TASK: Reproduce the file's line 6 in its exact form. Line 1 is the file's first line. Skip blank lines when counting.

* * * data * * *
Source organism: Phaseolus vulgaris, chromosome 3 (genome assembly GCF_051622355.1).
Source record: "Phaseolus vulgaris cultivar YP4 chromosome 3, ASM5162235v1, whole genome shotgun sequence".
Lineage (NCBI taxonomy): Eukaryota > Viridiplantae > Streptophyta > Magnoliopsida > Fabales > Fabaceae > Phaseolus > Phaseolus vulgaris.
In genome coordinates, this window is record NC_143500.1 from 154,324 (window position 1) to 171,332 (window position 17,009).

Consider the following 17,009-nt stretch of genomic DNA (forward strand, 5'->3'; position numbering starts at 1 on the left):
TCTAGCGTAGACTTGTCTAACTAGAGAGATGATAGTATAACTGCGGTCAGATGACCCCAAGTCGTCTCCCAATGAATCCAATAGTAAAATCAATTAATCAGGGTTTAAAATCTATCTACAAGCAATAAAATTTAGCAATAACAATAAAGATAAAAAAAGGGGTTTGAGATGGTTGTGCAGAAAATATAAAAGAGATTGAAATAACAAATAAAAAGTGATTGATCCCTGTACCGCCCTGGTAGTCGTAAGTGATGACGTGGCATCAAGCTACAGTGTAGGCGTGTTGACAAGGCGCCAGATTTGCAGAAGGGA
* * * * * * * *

TCTAGCGTAGACTTGTCTAACTAGAGAGATGATAGTATAACTGCGGTCAGATGACCCCAAGTCGTCTCCCAATGAATCCAATAGTAAAATCAATTAATCAGGGTTTAAAATCTATCTACAAGCAATAAAATTTAGCAATAACAATAAAGATAAAAAAAGGGGTTTGAGATGGTTGTGCAGAAAATATAAAAGAGATTGAAATAACAAATAAAAAGTGATTGATCCCTGTACCGCCCTGGTAGTCGTAAGTGATGACGTGGCATCAAGCTACAGTGTAGGCGTGTTGACAAGGCGCCAGATTTGCAGAAGGGA